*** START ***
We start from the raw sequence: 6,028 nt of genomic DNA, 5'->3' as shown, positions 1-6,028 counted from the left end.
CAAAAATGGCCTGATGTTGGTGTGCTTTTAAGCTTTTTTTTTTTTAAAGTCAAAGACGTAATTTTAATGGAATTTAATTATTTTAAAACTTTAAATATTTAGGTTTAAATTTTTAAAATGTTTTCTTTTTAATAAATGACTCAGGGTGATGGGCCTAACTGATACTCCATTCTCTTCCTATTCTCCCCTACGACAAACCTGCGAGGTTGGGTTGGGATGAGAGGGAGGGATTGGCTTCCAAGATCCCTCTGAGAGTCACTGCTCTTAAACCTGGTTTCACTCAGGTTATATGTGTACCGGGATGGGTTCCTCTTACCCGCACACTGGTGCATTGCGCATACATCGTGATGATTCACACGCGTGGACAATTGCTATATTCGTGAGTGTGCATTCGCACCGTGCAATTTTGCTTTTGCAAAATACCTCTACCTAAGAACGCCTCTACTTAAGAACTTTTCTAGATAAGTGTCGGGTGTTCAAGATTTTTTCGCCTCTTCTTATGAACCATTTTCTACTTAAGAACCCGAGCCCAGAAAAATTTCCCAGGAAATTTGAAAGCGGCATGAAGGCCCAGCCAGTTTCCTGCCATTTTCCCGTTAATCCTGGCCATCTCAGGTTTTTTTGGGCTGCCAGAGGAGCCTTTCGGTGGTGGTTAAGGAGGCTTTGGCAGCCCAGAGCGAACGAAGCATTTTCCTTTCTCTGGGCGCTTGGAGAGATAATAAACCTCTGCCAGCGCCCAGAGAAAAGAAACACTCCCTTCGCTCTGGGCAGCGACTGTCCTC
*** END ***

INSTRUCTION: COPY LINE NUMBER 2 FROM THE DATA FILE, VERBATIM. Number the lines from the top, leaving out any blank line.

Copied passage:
CAAAAATGGCCTGATGTTGGTGTGCTTTTAAGCTTTTTTTTTTTTAAAGTCAAAGACGTAATTTTAATGGAATTTAATTATTTTAAAACTTTAAATATTTAGGTTTAAATTTTTAAAATGTTTTCTTTTTAATAAATGACTCAGGGTGATGGGCCTAACTGATACTCCATTCTCTTCCTATTCTCCCCTACGACAAACCTGCGAGGTTGGGTTGGGATGAGAGGGAGGGATTGGCTTCCAAGATCCCTCTGAGAGTCACTGCTCTTAAACCTGGTTTCACTCAGGTTATATGTGTACCGGGATGGGTTCCTCTTACCCGCACACTGGTGCATTGCGCATACATCGTGATGATTCACACGCGTGGACAATTGCTATATTCGTGAGTGTGCATTCGCACCGTGCAATTTTGCTTTTGCAAAATACCTCTACCTAAGAACGCCTCTACTTAAGAACTTTTCTAGATAAGTGTCGGGTGTTCAAGATTTTTTCGCCTCTTCTTATGAACCATTTTCTACTTAAGAACCCGAGCCCAGAAAAATTTCCCAGGAAATTTGAAAGCGGCATGAAGGCCCAGCCAGTTTCCTGCCATTTTCCCGTTAATCCTGGCCATCTCAGGTTTTTTTGGGCTGCCAGAGGAGCCTTTCGGTGGTGGTTAAGGAGGCTTTGGCAGCCCAGAGCGAACGAAGCATTTTCCTTTCTCTGGGCGCTTGGAGAGATAATAAACCTCTGCCAGCGCCCAGAGAAAAGAAACACTCCCTTCGCTCTGGGCAGCGACTGTCCTC